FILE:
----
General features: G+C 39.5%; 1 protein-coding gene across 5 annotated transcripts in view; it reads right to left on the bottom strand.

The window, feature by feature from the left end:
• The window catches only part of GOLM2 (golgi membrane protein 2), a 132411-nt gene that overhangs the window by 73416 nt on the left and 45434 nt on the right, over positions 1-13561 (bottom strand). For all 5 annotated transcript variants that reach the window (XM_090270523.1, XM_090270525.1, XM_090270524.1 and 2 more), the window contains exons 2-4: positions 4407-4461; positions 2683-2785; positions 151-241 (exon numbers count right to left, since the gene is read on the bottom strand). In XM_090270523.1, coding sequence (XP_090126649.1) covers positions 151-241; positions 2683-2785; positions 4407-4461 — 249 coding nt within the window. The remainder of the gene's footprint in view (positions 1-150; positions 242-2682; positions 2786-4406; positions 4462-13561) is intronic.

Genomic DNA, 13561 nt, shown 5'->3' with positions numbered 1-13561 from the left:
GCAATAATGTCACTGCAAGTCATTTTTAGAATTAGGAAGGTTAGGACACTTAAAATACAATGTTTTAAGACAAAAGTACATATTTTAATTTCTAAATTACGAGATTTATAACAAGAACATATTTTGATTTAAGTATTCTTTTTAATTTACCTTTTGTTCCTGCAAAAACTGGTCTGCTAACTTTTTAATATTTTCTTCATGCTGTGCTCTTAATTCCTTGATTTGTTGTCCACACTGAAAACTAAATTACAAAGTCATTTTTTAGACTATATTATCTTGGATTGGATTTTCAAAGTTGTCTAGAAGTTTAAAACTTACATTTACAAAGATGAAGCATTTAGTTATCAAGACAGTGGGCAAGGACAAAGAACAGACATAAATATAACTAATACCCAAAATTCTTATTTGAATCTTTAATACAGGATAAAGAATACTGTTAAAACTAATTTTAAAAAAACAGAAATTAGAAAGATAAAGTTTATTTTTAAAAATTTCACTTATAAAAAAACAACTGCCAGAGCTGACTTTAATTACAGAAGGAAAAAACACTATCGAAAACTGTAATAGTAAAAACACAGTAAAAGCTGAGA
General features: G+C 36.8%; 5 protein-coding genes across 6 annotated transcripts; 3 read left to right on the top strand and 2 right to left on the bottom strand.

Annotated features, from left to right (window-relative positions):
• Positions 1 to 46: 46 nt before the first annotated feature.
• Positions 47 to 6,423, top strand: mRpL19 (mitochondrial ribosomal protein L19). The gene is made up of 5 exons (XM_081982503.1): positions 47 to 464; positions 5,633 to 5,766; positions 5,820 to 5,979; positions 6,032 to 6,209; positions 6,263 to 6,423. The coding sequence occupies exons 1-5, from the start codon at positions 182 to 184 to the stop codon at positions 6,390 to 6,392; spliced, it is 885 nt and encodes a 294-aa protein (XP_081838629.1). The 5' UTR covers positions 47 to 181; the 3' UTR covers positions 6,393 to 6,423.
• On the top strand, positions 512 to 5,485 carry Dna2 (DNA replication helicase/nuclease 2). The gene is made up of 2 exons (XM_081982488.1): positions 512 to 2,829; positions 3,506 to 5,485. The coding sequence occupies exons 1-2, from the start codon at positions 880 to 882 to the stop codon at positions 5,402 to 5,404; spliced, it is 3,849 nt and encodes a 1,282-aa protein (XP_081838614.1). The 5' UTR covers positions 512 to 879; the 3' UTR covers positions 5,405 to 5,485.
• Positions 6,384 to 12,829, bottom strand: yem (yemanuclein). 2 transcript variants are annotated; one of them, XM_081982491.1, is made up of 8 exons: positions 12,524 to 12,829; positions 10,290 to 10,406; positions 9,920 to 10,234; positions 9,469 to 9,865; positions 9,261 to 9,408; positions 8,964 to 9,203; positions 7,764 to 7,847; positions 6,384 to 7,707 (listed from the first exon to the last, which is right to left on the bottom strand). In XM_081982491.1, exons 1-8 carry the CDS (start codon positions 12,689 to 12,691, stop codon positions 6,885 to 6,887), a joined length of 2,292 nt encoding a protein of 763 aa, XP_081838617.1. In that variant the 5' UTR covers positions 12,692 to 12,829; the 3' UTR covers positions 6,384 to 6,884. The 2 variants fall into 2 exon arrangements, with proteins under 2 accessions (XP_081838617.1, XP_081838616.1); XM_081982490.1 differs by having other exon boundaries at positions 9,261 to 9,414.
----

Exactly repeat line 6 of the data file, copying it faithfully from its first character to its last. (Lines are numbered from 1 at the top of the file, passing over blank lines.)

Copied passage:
General features: G+C 36.8%; 5 protein-coding genes across 6 annotated transcripts; 3 read left to right on the top strand and 2 right to left on the bottom strand.